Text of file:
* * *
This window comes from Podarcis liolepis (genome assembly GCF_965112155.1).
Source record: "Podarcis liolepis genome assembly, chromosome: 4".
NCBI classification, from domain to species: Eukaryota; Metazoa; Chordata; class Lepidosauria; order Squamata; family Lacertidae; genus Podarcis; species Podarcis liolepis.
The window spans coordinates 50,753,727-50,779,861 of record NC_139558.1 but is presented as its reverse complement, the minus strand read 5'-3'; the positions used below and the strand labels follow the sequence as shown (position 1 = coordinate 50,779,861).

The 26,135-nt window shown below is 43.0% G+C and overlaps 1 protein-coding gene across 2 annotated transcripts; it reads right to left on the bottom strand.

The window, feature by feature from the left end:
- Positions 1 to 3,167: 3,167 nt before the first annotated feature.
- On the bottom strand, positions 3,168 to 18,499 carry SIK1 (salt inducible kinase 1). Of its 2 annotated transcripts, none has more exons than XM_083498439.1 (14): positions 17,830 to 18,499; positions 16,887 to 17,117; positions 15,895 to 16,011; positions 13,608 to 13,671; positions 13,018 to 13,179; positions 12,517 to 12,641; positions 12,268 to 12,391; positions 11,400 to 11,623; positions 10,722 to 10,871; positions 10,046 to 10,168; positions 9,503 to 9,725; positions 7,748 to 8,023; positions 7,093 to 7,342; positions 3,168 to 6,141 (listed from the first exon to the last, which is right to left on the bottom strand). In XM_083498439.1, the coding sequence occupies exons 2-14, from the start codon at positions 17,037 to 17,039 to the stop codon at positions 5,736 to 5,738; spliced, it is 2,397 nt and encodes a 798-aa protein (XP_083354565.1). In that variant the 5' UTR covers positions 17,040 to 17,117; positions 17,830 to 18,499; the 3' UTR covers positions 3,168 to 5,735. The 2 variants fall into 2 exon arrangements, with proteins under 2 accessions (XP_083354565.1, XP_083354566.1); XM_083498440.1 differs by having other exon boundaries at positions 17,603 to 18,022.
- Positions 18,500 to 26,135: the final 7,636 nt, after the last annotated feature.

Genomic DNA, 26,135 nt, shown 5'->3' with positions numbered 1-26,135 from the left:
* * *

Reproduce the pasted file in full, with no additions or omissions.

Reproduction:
This window comes from Podarcis liolepis (genome assembly GCF_965112155.1).
Source record: "Podarcis liolepis genome assembly, chromosome: 4".
NCBI classification, from domain to species: Eukaryota; Metazoa; Chordata; class Lepidosauria; order Squamata; family Lacertidae; genus Podarcis; species Podarcis liolepis.
The window spans coordinates 50,753,727-50,779,861 of record NC_139558.1 but is presented as its reverse complement, the minus strand read 5'-3'; the positions used below and the strand labels follow the sequence as shown (position 1 = coordinate 50,779,861).

The 26,135-nt window shown below is 43.0% G+C and overlaps 1 protein-coding gene across 2 annotated transcripts; it reads right to left on the bottom strand.

The window, feature by feature from the left end:
- Positions 1 to 3,167: 3,167 nt before the first annotated feature.
- On the bottom strand, positions 3,168 to 18,499 carry SIK1 (salt inducible kinase 1). Of its 2 annotated transcripts, none has more exons than XM_083498439.1 (14): positions 17,830 to 18,499; positions 16,887 to 17,117; positions 15,895 to 16,011; positions 13,608 to 13,671; positions 13,018 to 13,179; positions 12,517 to 12,641; positions 12,268 to 12,391; positions 11,400 to 11,623; positions 10,722 to 10,871; positions 10,046 to 10,168; positions 9,503 to 9,725; positions 7,748 to 8,023; positions 7,093 to 7,342; positions 3,168 to 6,141 (listed from the first exon to the last, which is right to left on the bottom strand). In XM_083498439.1, the coding sequence occupies exons 2-14, from the start codon at positions 17,037 to 17,039 to the stop codon at positions 5,736 to 5,738; spliced, it is 2,397 nt and encodes a 798-aa protein (XP_083354565.1). In that variant the 5' UTR covers positions 17,040 to 17,117; positions 17,830 to 18,499; the 3' UTR covers positions 3,168 to 5,735. The 2 variants fall into 2 exon arrangements, with proteins under 2 accessions (XP_083354565.1, XP_083354566.1); XM_083498440.1 differs by having other exon boundaries at positions 17,603 to 18,022.
- Positions 18,500 to 26,135: the final 7,636 nt, after the last annotated feature.

Genomic DNA, 26,135 nt, shown 5'->3' with positions numbered 1-26,135 from the left: